At the age of 15 George left school, even though this worried his mother, because he wanted to find a job as a musician. A man named Remick gave George a job in Tim Pan Alley to play twentieth century style music to customers making $15 a week. A famous dancer named Fred Astaire would regularly listen to music in Tim Pan Alley and especially like Gershwin’s music. Eventually Gershwin and Astaire became good friends. In George’s spare time he composed his own music and played it in Tim Pan Alley. Gershwin’s first published song was not a great hit and was not well liked, but later that same year Sigmund Romberg used another one of Gershwin’s songs in one of his popular shows. After this time Geroge’s fame grew across the country. George’s first finished and published musical score was called La, La, Lucille. This musical was a big hit. One of his most popular pieces was a song called Rhapsody in Blue.

After World War I America fell into the Great Depression. Gershwin was not personally affected by this because his popularity was growing. He wrote cheery songs and he tried to make people forget theri troubles for awhile. George wanted to spice things up a little bit, so he composed short jazz operas which which became the next type of American music. George teamed up with a man named Paul Whiteman and together they composed a jazz opera called Blue Monday. By writing more lively tumes George inspired future composers.

When George was not in his office, he liked to play many sports and other activities. His favorite sport was golf. One time he hit the ball through a window. Another thing George liked to do was deep sea diving. Gershwin liked the outdoors and remained fit. When the weather was bad, he liked to paint portraits of his friends.

In the last 6 months of his life in 1937, his health went bad quickly. George was playing the piano at a concert February 1937 when all the sudden he blacked out. Doctors examined him but they could not find anything. He started having bad headaches. On July 9th, he fell into a coma. Gershwin died two days later on July 11 from a brain tumor. The new of his death shocked and saddened the public for many years.

Girl Choir presents “Folk Songs and Fairy Tales”

The Lawrence Memorial Chapel reverberated to the splendid sounds of 300 angelic voices of the 6 Girl Choirs performing on Saturday, April 4th. And what variety was jam-packed into an hour and a half of singing, storytelling, dancing and playing instruments expounding on the concert’s theme “Folk Songs and Fairy Tales.”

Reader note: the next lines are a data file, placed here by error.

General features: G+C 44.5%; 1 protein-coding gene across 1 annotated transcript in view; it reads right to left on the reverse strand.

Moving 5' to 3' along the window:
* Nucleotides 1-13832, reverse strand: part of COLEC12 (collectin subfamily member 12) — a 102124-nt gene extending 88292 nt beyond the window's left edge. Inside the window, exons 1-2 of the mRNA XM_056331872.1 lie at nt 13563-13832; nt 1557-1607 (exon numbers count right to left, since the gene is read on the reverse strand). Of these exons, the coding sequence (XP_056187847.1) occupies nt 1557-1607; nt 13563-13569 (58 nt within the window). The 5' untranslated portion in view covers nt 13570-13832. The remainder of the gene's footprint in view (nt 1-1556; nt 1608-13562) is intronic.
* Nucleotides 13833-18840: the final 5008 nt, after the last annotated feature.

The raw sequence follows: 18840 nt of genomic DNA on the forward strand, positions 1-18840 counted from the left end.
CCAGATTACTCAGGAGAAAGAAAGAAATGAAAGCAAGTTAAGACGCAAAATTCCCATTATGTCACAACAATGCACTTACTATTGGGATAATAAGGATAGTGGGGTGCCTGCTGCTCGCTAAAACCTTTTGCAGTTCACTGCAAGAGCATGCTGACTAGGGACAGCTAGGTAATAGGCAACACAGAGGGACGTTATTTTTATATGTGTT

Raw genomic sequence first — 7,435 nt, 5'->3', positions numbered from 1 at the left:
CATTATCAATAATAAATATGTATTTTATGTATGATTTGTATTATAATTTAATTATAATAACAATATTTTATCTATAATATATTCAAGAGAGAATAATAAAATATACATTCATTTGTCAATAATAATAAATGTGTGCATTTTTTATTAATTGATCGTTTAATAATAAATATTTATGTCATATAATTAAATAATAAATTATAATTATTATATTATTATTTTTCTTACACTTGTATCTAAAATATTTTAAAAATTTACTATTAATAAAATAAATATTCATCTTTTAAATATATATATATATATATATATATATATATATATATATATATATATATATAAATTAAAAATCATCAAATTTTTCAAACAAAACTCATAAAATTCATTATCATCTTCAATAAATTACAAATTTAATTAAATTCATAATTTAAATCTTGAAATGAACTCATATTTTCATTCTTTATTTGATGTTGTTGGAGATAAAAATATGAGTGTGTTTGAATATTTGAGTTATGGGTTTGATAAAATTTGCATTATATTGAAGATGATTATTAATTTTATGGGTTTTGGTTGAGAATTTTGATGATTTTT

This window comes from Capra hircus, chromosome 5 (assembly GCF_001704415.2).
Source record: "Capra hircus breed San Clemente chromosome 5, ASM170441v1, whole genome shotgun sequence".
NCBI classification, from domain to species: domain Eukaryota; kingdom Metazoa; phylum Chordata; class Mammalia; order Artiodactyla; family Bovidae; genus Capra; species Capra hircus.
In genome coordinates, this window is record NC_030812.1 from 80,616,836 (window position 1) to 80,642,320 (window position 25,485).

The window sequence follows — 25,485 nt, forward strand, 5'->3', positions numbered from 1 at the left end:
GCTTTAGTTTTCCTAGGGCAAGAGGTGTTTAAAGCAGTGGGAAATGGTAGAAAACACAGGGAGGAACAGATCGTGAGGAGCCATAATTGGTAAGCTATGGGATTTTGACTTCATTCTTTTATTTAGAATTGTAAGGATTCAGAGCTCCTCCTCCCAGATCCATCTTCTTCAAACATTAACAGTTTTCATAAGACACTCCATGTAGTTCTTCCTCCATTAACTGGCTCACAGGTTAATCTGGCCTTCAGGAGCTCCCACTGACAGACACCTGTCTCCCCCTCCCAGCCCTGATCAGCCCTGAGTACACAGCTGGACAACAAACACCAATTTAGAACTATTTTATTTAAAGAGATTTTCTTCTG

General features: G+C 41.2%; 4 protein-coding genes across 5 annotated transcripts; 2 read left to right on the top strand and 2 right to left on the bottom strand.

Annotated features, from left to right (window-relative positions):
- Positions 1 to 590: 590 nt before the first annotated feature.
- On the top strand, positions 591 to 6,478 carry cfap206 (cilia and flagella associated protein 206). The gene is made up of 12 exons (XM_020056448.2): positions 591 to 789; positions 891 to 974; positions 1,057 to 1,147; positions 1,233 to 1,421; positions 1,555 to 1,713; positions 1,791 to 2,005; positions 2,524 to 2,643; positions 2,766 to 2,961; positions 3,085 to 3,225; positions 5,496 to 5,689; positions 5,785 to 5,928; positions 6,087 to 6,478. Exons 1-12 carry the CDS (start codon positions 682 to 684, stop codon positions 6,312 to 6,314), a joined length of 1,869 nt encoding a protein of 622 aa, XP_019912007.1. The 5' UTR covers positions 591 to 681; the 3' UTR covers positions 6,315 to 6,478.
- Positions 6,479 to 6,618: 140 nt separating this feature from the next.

A new feature was the live webcast on WLFM which made the concert virtually accessible to anyone in the world with an Internet computer connection. A record 69 households from around the world tuned in to hear the evening performance from such places as Sweden and the UK. Here is a sampling of emails received:

My wife & I listened live from our home in the village of Outwell, Norfolk, England & we would like to thank all concerned for an incredible performance, so very professional. Isn’t it amazing that Daphne & I could sit here in England listening to the live concert in Appleton. We listened in to the recorded Pre-Concert too & it was nice to hear a couple of English Folk Songs, I Had a Little Nut Tree & She Shall Have Music. We learned them at school a lonnnnnnnnnng time ago. Our friend’s daughter, Mackenzie Harrmann, was performing in Bel Canto which was the reason we had ‘tuned in.’ Thank you for making us a part of it & we’re now off to bed as it’s 02.40 in the morning.

I am so glad that you webcast this event! I am currently deploying to Iraq

in just a few days and as I finish up the preparatory training I was

overjoyed to be able to listen to my daughter sing. It was a treat to not

miss yet another event in my child’s life. Thank you so much.

Thank you so much for the broadcast of the Lawrence Girls Choir Concert tonight. We attend when we can – but right now we are in Florida and we could enjoy hearing our granddaughter sing thanks to you! Thank you! It was great. We followed along in the program notes so no commentary was needed. Thanks again.

Congratulations all on another banner year providing quality choral opportunities for girls in the Fox Valley region. Auditions for next year are happening soon. Check the Academy website for audition registration details: www.lawrence.edu/dept/acad_music.

full%20choir.jpg

Fred Snyder

Director, Lawrence Academy of Music